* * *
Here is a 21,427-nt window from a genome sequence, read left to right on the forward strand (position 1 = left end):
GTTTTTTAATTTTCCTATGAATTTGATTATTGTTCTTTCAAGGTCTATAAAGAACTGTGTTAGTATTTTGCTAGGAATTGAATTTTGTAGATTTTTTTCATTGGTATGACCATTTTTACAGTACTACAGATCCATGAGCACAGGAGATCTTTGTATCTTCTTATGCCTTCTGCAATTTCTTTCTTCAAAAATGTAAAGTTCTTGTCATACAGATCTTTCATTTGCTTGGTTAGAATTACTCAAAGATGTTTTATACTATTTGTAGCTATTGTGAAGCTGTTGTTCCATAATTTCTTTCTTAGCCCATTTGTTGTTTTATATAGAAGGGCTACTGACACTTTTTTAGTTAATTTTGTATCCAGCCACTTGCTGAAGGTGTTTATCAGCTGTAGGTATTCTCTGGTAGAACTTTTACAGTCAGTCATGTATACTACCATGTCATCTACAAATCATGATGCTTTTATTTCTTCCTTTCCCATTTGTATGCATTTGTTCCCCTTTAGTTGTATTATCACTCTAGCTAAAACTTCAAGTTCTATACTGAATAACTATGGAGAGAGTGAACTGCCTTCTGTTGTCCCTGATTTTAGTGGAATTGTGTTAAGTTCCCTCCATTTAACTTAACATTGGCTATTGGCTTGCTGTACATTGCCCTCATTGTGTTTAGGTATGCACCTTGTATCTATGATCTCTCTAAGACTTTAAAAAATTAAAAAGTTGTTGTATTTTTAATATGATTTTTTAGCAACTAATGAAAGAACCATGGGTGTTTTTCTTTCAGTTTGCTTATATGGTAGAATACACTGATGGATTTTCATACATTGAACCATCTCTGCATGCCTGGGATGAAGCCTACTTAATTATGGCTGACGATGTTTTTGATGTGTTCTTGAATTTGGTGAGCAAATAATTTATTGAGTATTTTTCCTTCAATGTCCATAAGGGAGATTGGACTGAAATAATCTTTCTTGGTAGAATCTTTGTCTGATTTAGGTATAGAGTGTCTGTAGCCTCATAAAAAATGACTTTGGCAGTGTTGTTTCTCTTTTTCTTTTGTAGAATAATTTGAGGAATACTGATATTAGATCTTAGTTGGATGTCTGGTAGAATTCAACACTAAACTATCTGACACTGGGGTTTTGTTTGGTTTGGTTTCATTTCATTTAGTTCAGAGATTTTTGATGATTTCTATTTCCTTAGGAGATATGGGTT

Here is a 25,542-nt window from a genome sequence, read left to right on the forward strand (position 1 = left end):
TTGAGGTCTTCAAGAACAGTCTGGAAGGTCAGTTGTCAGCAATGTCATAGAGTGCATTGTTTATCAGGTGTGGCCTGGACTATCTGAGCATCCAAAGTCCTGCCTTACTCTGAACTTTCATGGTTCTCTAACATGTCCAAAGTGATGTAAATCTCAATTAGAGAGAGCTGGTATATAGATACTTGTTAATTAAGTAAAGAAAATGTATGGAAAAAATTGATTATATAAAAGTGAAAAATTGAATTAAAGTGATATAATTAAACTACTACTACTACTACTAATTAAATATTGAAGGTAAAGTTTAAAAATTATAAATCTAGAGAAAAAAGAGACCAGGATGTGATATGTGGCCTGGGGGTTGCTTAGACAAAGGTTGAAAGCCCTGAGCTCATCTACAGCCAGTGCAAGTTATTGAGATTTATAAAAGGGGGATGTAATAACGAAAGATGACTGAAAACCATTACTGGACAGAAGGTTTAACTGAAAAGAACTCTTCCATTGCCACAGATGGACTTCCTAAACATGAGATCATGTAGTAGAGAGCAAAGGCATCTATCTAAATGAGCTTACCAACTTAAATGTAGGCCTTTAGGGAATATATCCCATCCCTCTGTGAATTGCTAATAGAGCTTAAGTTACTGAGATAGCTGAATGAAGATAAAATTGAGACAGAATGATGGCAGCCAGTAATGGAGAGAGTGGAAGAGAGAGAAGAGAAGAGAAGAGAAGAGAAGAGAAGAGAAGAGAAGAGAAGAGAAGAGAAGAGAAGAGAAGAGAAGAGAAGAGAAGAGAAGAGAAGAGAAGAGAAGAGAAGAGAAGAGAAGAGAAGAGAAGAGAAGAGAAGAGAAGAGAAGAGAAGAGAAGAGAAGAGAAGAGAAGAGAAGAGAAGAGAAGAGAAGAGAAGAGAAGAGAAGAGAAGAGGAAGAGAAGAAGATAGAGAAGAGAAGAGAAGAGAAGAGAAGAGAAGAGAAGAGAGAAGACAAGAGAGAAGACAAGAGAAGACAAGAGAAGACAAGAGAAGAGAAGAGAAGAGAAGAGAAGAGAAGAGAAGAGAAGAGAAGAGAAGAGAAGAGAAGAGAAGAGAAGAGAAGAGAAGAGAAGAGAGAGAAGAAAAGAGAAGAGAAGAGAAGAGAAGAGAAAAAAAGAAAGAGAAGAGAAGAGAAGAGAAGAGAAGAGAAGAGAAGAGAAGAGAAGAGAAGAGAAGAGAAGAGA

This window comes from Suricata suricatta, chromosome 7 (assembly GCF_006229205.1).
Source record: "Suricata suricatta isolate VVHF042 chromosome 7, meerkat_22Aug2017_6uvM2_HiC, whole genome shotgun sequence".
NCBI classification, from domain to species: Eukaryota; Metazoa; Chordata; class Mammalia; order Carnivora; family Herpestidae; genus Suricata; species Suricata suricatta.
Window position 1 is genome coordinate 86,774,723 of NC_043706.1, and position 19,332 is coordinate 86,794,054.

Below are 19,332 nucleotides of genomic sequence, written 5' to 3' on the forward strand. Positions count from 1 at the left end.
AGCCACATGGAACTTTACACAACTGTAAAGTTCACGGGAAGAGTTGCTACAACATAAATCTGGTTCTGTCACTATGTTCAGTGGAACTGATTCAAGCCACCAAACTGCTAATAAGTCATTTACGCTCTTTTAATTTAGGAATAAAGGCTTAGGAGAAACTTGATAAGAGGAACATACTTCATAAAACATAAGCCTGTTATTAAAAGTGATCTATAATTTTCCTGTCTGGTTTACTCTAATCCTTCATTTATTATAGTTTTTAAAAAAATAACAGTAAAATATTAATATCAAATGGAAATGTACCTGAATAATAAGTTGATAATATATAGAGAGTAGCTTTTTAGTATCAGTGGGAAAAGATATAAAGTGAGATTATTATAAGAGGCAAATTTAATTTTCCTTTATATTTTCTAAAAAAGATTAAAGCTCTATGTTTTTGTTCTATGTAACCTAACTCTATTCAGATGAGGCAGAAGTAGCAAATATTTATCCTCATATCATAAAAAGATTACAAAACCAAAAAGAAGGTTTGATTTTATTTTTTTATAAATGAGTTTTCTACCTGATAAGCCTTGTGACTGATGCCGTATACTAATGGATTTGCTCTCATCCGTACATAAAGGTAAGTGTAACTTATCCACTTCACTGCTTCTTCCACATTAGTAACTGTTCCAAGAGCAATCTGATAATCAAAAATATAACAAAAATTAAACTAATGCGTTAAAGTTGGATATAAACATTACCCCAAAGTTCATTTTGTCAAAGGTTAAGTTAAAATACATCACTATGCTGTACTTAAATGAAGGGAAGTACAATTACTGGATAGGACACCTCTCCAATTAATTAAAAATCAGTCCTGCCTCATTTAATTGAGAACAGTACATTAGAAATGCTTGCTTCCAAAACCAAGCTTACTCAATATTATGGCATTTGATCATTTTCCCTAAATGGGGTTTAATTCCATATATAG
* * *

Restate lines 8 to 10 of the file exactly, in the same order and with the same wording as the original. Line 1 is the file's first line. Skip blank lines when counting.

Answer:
Window position 1 is genome coordinate 86,774,723 of NC_043706.1, and position 19,332 is coordinate 86,794,054.

Below are 19,332 nucleotides of genomic sequence, written 5' to 3' on the forward strand. Positions count from 1 at the left end.
AGCCACATGGAACTTTACACAACTGTAAAGTTCACGGGAAGAGTTGCTACAACATAAATCTGGTTCTGTCACTATGTTCAGTGGAACTGATTCAAGCCACCAAACTGCTAATAAGTCATTTACGCTCTTTTAATTTAGGAATAAAGGCTTAGGAGAAACTTGATAAGAGGAACATACTTCATAAAACATAAGCCTGTTATTAAAAGTGATCTATAATTTTCCTGTCTGGTTTACTCTAATCCTTCATTTATTATAGTTTTTAAAAAAATAACAGTAAAATATTAATATCAAATGGAAATGTACCTGAATAATAAGTTGATAATATATAGAGAGTAGCTTTTTAGTATCAGTGGGAAAAGATATAAAGTGAGATTATTATAAGAGGCAAATTTAATTTTCCTTTATATTTTCTAAAAAAGATTAAAGCTCTATGTTTTTGTTCTATGTAACCTAACTCTATTCAGATGAGGCAGAAGTAGCAAATATTTATCCTCATATCATAAAAAGATTACAAAACCAAAAAGAAGGTTTGATTTTATTTTTTTATAAATGAGTTTTCTACCTGATAAGCCTTGTGACTGATGCCGTATACTAATGGATTTGCTCTCATCCGTACATAAAGGTAAGTGTAACTTATCCACTTCACTGCTTCTTCCACATTAGTAACTGTTCCAAGAGCAATCTGATAATCAAAAATATAACAAAAATTAAACTAATGCGTTAAAGTTGGATATAAACATTACCCCAAAGTTCATTTTGTCAAAGGTTAAGTTAAAATACATCACTATGCTGTACTTAAATGAAGGGAAGTACAATTACTGGATAGGACACCTCTCCAATTAATTAAAAATCAGTCCTGCCTCATTTAATTGAGAACAGTACATTAGAAATGCTTGCTTCCAAAACCAAGCTTACTCAATATTATGGCATTTGATCATTTTCCCTAAATGGGGTTTAATTCCATATATAG